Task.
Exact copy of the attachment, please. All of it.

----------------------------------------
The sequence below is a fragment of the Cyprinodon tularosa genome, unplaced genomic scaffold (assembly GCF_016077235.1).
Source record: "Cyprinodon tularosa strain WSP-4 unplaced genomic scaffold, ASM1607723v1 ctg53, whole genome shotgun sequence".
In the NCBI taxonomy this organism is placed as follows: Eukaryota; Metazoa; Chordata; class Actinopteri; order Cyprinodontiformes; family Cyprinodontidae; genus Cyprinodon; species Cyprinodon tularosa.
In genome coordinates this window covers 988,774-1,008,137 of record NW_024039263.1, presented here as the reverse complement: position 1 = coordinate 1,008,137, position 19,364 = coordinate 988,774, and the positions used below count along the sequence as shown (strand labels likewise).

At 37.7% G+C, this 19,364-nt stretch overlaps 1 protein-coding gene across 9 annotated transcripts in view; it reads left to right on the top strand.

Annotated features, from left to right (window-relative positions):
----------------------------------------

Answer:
The sequence below is a fragment of the Cyprinodon tularosa genome, unplaced genomic scaffold (assembly GCF_016077235.1).
Source record: "Cyprinodon tularosa strain WSP-4 unplaced genomic scaffold, ASM1607723v1 ctg53, whole genome shotgun sequence".
In the NCBI taxonomy this organism is placed as follows: Eukaryota; Metazoa; Chordata; class Actinopteri; order Cyprinodontiformes; family Cyprinodontidae; genus Cyprinodon; species Cyprinodon tularosa.
In genome coordinates this window covers 988,774-1,008,137 of record NW_024039263.1, presented here as the reverse complement: position 1 = coordinate 1,008,137, position 19,364 = coordinate 988,774, and the positions used below count along the sequence as shown (strand labels likewise).

At 37.7% G+C, this 19,364-nt stretch overlaps 1 protein-coding gene across 9 annotated transcripts in view; it reads left to right on the top strand.

Annotated features, from left to right (window-relative positions):